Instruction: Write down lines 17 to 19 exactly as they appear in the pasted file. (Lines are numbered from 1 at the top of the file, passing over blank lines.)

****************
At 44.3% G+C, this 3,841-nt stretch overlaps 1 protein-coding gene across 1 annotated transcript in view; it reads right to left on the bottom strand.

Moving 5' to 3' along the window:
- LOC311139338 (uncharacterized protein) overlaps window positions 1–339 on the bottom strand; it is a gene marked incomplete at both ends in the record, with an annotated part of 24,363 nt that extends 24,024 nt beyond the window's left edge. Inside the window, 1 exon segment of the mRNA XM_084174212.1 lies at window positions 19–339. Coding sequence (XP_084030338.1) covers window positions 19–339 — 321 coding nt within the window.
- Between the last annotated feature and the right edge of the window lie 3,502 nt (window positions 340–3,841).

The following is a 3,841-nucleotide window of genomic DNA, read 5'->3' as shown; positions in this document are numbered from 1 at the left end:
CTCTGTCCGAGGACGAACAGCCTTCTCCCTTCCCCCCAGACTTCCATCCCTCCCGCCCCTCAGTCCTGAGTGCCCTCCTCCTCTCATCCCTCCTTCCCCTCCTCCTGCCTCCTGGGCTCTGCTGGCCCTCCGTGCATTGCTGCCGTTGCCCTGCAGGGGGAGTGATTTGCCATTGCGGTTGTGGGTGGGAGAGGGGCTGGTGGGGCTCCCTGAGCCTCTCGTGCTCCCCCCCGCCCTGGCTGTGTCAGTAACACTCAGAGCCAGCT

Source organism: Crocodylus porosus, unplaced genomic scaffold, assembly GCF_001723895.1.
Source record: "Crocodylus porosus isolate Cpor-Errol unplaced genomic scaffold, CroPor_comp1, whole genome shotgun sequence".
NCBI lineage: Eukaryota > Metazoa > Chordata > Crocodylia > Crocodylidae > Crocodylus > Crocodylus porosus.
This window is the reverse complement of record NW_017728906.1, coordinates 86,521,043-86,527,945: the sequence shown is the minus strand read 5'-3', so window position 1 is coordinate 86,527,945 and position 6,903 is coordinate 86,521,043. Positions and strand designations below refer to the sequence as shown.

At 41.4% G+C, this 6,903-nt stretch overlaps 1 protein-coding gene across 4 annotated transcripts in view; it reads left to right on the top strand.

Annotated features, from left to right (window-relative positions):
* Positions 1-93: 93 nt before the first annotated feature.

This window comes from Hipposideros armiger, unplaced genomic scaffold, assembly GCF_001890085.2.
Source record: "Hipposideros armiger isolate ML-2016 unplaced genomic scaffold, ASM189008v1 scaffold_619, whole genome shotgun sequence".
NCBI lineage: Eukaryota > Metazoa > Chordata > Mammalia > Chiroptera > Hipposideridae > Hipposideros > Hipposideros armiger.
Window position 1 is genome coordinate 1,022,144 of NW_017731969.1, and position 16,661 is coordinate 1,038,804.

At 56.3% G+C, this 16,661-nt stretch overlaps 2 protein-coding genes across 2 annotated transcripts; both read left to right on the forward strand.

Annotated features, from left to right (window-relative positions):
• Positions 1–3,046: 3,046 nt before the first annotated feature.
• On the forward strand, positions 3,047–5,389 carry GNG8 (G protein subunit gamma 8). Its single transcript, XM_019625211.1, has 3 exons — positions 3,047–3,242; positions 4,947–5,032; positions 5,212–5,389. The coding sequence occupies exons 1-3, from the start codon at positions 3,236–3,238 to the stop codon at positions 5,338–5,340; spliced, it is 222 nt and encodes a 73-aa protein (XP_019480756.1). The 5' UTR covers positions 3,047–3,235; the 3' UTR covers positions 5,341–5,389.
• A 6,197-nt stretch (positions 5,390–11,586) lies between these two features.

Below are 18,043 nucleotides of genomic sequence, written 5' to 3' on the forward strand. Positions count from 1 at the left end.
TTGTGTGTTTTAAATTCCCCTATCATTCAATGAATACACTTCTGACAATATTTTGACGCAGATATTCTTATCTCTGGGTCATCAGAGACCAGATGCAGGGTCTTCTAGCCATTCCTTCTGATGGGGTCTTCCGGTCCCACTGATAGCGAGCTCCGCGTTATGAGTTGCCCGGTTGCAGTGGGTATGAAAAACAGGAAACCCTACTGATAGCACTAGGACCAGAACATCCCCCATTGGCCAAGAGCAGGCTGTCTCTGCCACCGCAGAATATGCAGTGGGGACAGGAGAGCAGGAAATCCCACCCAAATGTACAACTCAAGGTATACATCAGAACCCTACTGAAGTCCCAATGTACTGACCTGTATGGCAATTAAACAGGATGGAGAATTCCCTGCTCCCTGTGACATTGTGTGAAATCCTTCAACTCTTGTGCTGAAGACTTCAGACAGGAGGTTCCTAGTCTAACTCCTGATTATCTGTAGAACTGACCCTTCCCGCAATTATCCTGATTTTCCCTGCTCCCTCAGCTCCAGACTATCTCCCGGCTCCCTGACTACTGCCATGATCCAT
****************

Window position 1 is genome coordinate 1,022,144 of NW_017731969.1, and position 16,661 is coordinate 1,038,804.

At 56.3% G+C, this 16,661-nt stretch overlaps 2 protein-coding genes across 2 annotated transcripts; both read left to right on the forward strand.

Annotated features, from left to right (window-relative positions):